School officials have declared an outbreak of chlamydia at a high school in Crane County, Texas, where the only sex-ed course is legally required to emphasize abstinence. School district officials sent out letters to parents last week warning that 20 of Crane High School's 300 students have come down with the disease, which afflicts males and females but can cause permanent reproductive damage in the latter if left untreated, the Express-News reports. The letter said parents should be aware of the "growing problem," CBS 7 reports. The district also planned to have a meeting with school officials, parents, and teachers to discuss a strategy and the school's sex-ed program.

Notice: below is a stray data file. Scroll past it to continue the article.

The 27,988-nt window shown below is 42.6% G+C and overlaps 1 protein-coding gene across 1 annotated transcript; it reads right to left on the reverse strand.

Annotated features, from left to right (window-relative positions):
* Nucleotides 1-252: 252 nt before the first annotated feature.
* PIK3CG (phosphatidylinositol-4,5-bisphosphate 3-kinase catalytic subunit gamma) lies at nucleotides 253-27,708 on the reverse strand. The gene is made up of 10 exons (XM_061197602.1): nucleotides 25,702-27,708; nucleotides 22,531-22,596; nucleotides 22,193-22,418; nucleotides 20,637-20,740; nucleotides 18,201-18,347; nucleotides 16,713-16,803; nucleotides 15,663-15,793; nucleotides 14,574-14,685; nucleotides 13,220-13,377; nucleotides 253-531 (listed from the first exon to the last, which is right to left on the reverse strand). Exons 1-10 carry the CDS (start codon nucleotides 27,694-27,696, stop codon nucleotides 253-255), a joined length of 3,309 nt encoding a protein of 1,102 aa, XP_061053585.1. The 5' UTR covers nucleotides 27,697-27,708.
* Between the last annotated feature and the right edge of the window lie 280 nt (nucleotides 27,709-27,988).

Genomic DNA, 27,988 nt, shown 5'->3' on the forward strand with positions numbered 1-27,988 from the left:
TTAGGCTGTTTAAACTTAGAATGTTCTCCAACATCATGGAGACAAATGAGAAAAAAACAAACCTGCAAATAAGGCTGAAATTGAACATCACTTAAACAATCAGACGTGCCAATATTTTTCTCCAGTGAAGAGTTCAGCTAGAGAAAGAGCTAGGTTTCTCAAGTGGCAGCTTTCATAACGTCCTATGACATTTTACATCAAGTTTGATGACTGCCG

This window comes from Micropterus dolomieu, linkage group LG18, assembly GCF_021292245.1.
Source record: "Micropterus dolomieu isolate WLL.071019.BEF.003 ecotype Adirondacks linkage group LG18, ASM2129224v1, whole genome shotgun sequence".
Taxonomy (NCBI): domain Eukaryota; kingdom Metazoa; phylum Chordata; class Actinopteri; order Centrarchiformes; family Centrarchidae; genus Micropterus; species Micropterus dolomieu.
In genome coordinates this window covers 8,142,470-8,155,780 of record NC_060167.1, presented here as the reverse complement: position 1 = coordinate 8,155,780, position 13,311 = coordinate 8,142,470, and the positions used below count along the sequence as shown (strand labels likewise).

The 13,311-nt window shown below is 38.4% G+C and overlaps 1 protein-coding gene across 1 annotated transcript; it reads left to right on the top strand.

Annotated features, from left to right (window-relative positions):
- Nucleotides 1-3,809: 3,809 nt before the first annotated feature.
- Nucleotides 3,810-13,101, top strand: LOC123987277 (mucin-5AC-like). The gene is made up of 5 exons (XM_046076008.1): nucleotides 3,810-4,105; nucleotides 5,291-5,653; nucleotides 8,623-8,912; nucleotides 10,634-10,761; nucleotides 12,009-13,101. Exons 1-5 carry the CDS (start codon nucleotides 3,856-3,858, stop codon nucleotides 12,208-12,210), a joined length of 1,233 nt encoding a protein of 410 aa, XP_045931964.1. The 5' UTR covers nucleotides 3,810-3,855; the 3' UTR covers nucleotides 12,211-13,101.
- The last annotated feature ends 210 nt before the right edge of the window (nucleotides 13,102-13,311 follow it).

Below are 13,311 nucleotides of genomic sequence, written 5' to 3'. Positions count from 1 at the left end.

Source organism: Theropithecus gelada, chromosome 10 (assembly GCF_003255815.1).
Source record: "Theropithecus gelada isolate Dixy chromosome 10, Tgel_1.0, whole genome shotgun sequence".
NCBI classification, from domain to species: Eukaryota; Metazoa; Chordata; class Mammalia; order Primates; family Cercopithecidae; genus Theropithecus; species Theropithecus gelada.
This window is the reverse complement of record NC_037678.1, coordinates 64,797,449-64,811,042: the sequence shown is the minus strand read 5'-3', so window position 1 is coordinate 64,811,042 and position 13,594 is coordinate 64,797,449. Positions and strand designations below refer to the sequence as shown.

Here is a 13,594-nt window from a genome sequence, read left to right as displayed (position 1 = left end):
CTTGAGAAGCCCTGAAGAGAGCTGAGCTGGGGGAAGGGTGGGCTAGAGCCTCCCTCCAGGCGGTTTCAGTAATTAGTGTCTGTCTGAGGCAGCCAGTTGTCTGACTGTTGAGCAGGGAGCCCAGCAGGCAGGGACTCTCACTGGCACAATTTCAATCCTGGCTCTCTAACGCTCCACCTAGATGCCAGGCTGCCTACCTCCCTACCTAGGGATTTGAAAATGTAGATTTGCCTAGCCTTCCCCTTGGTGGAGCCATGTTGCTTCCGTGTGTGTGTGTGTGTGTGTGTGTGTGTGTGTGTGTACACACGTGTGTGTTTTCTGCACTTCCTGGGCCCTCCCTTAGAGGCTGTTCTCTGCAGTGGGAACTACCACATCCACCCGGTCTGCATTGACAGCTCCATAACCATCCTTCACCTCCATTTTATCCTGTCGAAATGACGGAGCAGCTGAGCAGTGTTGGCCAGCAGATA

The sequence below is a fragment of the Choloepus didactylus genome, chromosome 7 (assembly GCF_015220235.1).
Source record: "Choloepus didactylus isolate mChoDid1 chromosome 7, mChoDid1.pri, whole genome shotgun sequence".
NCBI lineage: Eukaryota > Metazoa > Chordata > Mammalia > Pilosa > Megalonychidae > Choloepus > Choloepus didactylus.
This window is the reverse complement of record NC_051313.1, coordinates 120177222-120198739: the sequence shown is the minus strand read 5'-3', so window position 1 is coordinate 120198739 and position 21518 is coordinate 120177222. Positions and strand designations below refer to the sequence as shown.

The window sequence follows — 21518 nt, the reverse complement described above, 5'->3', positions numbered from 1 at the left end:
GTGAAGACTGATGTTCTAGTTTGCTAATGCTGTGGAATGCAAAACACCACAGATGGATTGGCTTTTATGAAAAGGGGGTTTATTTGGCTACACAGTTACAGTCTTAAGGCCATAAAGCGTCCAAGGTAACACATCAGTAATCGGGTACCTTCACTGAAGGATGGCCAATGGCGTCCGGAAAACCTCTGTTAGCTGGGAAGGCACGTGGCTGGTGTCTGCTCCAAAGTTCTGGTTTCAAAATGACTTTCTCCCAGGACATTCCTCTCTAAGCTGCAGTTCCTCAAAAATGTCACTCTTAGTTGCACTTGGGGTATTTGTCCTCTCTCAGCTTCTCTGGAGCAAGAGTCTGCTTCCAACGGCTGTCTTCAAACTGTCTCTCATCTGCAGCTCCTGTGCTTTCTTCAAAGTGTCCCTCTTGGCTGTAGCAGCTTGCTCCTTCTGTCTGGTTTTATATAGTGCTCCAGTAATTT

Currently the Crane Independent School District "does not offer a curriculum in human sexuality," according to its student handbook, but does offer a three-day course in sex-ed each fall semester. Texas law mandates that such courses emphasize abstinence, Salon reports, and indeed a district committee recommended Scott & White's "Worth the Wait" Abstinence Plus curriculum three years ago. "If kids are not having any sexual activity, they can’t get this disease … That’s not a bad program," says Jim Rumage, the district's superintendent. But residents say they're not too thrilled with the results: "I mean I have a kid, honestly I don't want my kid growing up in an area where nasty stuff like that happens," resident Edward Martinez tells News West 9. (A huge number of Americans have chlamydia and don't know it.)